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Proust among the Nations

From Dreyfus to the Middle East

Jacqueline Rose

Proust among the Nations

Jacqueline Rose

256 pages | 4 halftones | 5 1/2 x 8 1/2 | © 2011
Cloth $46.00 ISBN: 9780226725789 Published February 2012
E-book $10.00 to $45.99 About E-books ISBN: 9780226725802 Published October 2011

 Known for her far-reaching examinations of psychoanalysis, literature, and politics, Jacqueline Rose has in recent years turned her attention to the Israel-Palestine conflict, one of the most enduring and apparently intractable conflicts of our time. In Proust among the Nations, she takes the development of her thought on this crisis a stage further, revealing it as a distinctly Western problem.

In a radical rereading of the Dreyfus affair through the lens of Marcel Proust in dialogue with Freud, Rose offers a fresh and nuanced account of the rise of Jewish nationalism and the subsequent creation of Israel. Following Proust’s heirs, Beckett and Genet, and a host of Middle Eastern writers, artists, and filmmakers, Rose traces the shifting dynamic of memory and identity across the crucial and ongoing cultural links between Europe and Palestine. A powerful and elegant analysis of the responsibility of writing, Proust among the Nations makes the case for literature as a unique resource for understanding political struggle and gives us new ways to think creatively about the violence in the Middle East.


A Note on Translations and Editions of Proust

Introduction 3

1 Proust among the Nations

2 Partition, Proust, and Palestine

3 The House of Memory

4 Endgame: Beckett and Genet in the Middle East


Review Quotes
Leo Bersani, University of California, Berkeley

“Jacqueline Rose’s brilliant achievement in her new book is to argue knowledgeably and persuasively for the relevance that reading Proust and Freud has to the violent antagonism opposing Jews and Arabs in the Middle East. This is a compelling work that will provoke much debate.”

Brian Klug, University of Oxford

“Rose has an exceptional gift for writing about a moment in the past in such a way as to light up an entire landscape of human experience—always with an eye to our own times and predicaments. In a sense, the Dreyfus trial is her Madeleine episode. As she brings it to mind, a whole host of thoughts and emotions are stirred—including ones we would rather resist, not least on the subject of Israel-Palestine. Proust, Rose argues, wants us ‘to worry to the very edge of our convictions.’ Her book, written with style, insight, erudition, feeling, and flair, gets us to do exactly that.”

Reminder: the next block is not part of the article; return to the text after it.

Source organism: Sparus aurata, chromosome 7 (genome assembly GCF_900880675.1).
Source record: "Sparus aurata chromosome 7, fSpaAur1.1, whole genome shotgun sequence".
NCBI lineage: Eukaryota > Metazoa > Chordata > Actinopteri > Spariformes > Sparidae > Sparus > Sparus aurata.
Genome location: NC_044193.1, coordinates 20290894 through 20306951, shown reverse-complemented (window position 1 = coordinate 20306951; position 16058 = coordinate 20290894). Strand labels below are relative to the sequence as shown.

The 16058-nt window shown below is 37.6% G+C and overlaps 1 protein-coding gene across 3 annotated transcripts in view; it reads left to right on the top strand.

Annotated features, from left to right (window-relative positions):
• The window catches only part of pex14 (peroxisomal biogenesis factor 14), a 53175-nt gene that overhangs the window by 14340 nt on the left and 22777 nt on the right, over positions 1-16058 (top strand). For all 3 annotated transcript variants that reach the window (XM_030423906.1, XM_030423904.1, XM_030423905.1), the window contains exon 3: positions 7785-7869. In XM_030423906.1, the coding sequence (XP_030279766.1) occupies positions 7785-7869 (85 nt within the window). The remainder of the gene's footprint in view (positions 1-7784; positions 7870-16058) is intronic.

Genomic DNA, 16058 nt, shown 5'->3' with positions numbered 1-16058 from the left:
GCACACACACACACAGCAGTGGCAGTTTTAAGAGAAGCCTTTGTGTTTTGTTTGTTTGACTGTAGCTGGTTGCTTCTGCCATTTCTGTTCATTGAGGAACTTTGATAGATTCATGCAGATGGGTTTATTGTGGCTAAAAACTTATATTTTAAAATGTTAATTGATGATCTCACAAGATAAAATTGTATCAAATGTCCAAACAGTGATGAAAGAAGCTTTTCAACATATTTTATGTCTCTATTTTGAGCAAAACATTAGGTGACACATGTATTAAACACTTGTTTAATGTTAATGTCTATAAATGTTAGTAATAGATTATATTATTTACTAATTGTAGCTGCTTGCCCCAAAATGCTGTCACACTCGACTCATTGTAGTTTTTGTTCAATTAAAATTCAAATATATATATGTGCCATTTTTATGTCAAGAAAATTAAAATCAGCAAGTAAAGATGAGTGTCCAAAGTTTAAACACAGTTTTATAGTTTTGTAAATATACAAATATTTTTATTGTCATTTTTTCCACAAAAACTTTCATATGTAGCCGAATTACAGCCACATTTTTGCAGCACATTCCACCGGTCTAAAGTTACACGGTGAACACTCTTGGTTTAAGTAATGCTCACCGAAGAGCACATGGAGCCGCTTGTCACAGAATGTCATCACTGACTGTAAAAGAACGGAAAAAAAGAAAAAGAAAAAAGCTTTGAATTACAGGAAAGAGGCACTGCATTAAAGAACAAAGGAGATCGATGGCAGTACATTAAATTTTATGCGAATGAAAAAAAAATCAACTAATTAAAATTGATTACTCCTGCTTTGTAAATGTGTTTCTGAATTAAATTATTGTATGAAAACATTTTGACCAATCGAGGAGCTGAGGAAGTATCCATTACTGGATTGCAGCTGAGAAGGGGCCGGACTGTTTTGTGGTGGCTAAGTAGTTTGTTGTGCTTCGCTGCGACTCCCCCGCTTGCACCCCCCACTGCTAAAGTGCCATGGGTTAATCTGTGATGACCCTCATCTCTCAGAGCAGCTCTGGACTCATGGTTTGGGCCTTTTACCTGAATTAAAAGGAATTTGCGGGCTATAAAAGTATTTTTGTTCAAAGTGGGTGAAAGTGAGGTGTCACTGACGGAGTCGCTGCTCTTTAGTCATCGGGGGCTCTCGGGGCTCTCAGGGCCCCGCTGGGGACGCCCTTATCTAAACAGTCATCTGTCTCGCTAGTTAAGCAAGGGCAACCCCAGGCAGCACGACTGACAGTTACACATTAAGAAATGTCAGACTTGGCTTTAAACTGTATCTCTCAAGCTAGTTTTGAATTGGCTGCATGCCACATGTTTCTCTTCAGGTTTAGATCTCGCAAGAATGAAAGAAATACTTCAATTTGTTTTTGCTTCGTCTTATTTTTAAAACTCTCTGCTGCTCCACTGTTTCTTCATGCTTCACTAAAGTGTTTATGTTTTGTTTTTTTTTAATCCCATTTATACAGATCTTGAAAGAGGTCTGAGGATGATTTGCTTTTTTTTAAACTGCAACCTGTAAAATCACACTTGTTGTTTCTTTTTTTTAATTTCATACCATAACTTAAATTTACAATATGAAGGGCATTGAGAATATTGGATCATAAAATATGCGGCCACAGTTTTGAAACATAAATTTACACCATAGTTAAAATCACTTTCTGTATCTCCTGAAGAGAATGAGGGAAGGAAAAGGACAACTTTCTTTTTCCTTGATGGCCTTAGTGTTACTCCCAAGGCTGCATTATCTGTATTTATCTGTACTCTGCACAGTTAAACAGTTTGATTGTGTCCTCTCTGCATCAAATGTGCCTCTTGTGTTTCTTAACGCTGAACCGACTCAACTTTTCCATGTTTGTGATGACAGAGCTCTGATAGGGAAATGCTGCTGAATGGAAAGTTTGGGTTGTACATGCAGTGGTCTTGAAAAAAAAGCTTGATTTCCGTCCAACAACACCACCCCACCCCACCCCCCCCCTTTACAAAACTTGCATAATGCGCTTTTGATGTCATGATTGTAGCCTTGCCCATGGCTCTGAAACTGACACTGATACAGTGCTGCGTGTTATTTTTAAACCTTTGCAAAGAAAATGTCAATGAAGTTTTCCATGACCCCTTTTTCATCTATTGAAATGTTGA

Ingrid Wassenaar, author of Proustian Passions | Ingrid Wassenaar, author of "Proustian Passions"

“This book pushes at the limits of postcolonialism and deconstructs some of its certainties—to wit, the smugness that smoothes out complexity in order to make it easier to separate victim from oppressor. Rose shows not only that those in the West are the creators of their own version of the Orient, but that the Orient is embedded, however uncomfortably, in the West, and that there are trading pathways that crisscross between Europe and the Middle East, which must at all cost be remembered and maintained. It is exhilarating to read something so bold, that is reaching so urgently for something beyond itself, so strongly anchored, and yet in search of truths somewhere most people refuse to look.”

Proust et les ideologies sociales
 “Deliberately audacious, the work examines the philosophical and mental resources in Proust and links them to issues as surprising as they are difficult, such as the massacre of Sabra and Chatila in Lebanon in 1982.”
Times Literary Supplement
“Rose makes a provocative connection between Dreyfus and Jewish nationalism, but she is also careful to point out that she does not make this move in a justificatory or redemptive way. She is at all times aware of the power of fantasy to overtake truth. . . . She places Proust and Freud in dialogue here with Samuel Beckett and Jean Genet, not in an isolated textual vacuum but as intellectual activists grappling with ambivalence. . . . The scholarship that underpins [this book] shows how close reading can be used rigorously both to retrieve from the archive, and to support a broader argument. . . . Revive[s] Proust as a political writer.”
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